Sitting at my mother's feet, legs crossed with my elbows on my knees and my hands pressed eagerly against my cheeks, countless nights of my childhood were spent listening to my mother reflect upon her teenage infatuation with Elvis. I absorbed her memories of the lost icon, of how she went to see him at some place called the Myriad that she explained to my wild disbelief held more people than lived in our entire town. As the news broke of the King's untimely death spilled through the radio on her work desk, her boss Doug Haught, now our district judge, had to send my grief-striken mother home from her job at the unemployment office. Long before I started school, maybe even before I knew the alphabet, I could ramble off volumes upon volumes of Elvis trivia.
While I continue to love the hip-shakin' rocker, through the years, my interest has certainly mellowed. I traded in the dancing Elvis clock for adulthood, a family and a mountain of responsibility. Somewhere along the way, I would guess a year ago, my oldest son Ridge discovered his rock star. No, not the dead musician of his mother's quirky youth and his nana's American Bandstand teen years. Ridge, who is almost 3, is to Thomas the Train and PBS as crying, screaming, fainting teenage girls were to Elvis and the Ed Sullivan Show. Thanks to the spectacular innovation, the DVR, Thomas is virtually a finger away at all times. Turns out, the fictional island of Sodor, home to Thomas, also housing about 50 other trains. Hell, they even have helicopters and Farmer Cole and double-decker buses and portly old man, Sir Topham Hat, who runs the island's railway system. Now, to me, most of the trains look pretty damn similar. Sure, I can tell some of them apart because they are totally different colors, but that is not true for all of them. By far and large, most of the trains are red, blue or green. There are exceptions, but for the most part, they are one of these three colors. The series seems to revolve around about five or six engines, but there are dozens of trains that appear periodically in the Sodor fleet. Decoding which train is train depends on the shape of the train's face or how long his whistle is, if he has a whistle, or how many wheels he has or some other detail I am just not smart enough to notice. Ridge, however, knows them all!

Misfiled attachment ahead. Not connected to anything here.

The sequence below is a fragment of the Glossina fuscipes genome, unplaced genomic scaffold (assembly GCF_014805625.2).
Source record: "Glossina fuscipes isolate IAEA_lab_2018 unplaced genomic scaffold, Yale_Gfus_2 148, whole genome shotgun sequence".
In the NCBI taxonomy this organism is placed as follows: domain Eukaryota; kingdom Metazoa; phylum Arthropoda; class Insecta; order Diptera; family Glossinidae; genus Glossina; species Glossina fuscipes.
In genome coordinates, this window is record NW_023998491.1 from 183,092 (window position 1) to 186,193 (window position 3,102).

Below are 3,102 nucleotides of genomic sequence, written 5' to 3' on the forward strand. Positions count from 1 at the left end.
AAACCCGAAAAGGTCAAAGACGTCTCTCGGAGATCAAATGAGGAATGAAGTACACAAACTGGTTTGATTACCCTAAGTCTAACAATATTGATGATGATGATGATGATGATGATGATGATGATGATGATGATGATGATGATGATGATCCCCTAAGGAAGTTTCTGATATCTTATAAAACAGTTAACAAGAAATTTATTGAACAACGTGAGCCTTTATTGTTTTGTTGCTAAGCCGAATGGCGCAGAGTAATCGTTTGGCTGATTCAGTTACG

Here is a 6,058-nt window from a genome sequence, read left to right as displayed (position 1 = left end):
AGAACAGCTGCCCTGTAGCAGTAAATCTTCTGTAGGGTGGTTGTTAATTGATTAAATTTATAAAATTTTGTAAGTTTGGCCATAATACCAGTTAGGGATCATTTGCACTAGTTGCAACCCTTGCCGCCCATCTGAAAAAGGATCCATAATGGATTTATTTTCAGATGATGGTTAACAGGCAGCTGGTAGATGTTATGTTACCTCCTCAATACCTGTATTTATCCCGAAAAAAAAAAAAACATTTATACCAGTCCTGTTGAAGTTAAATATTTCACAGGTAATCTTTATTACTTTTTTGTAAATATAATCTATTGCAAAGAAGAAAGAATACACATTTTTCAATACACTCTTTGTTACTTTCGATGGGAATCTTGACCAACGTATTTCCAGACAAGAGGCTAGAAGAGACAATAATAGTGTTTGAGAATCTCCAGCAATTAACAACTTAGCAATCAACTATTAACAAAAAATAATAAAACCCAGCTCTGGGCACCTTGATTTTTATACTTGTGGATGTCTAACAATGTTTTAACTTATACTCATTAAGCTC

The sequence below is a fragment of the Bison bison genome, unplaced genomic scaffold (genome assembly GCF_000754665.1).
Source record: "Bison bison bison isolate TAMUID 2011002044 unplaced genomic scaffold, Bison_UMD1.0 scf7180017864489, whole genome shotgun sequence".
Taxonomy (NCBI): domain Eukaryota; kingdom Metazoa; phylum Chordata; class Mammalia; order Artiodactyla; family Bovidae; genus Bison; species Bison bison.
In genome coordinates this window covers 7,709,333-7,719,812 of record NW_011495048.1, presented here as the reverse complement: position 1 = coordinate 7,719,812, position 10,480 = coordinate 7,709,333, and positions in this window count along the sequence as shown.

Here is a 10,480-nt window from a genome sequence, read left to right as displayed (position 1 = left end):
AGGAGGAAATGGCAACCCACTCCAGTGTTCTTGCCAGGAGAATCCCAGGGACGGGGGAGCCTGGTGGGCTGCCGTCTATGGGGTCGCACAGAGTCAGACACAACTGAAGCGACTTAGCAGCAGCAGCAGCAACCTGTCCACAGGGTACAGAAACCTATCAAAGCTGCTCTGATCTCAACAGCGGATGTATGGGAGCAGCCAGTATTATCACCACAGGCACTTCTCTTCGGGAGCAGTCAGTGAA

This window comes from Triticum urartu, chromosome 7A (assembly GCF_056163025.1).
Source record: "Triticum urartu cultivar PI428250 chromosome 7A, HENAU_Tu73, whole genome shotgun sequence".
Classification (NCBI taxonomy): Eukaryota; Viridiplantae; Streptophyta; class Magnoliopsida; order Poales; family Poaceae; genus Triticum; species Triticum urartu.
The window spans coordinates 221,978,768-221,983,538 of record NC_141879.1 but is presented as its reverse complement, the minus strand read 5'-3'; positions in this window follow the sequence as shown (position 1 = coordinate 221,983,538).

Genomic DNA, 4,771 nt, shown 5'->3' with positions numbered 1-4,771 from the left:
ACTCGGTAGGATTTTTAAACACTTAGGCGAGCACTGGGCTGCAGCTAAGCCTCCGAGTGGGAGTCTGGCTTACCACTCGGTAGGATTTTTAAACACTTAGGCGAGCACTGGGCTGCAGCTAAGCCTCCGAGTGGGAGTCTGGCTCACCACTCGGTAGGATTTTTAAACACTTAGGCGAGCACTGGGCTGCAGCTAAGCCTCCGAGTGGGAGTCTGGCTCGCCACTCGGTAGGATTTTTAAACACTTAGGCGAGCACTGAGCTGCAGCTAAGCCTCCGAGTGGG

Because raising cattle is our chosen profession, Rowdy and I seldom venture too far from the ranch. Even when we attempt to make plans, it is normally a coin toss situation as to whether something will arise that prevents us from getting to do them. (Now, there are a lot of upsides to our jobs. Our kids, for example, are able to a small degree to be apart of our work, but that is another story for another time.)
Anyways, a few months ago, we found out Thomas would be "visiting" the Oklahoma Railway Museum, located very near the Zoo and my very favorite place on Earth, the drive-you-to-drinking Department of Human Services. Rowdy and I agreed this was something we just couldn't allow Ridge to miss out on. He was scheduled to be in OKC the last weekend in September and the first weekend in October. We watched the calender as the event drew near, still trying to tie down the best time to go. Just a few weeks ago, we decided September 28, two days ago, would be the best time. My brother-in-law Chad and his wife and kids decided they would meet us there. And, we still hadn't seen Rowdy's dad since the latest of his neck surgery. A whole covey of birds with one stone, right?
Like just about every time Rowdy and I try to steal a day from the farm, our feet hit the ground running Saturday morning. While I was trying to load the car and dress the boys, Rowdy called and said he desperately needed me to help him run a load of cattle through, which is cowboy lingo for doctoring a few hundred head. As the two of us hustled cattle down the lane and through the shoot, my two clean boys gleefully threw dirt at one another, thus undoing the before-mentioned cleanliness. We quickly completed the task, threw kids and suitcases into the Explorer and headed 'er East. In spite of frequent potty breaks for me and the oldest toddler, we arrived at the Thomas extravaganza with time to burn.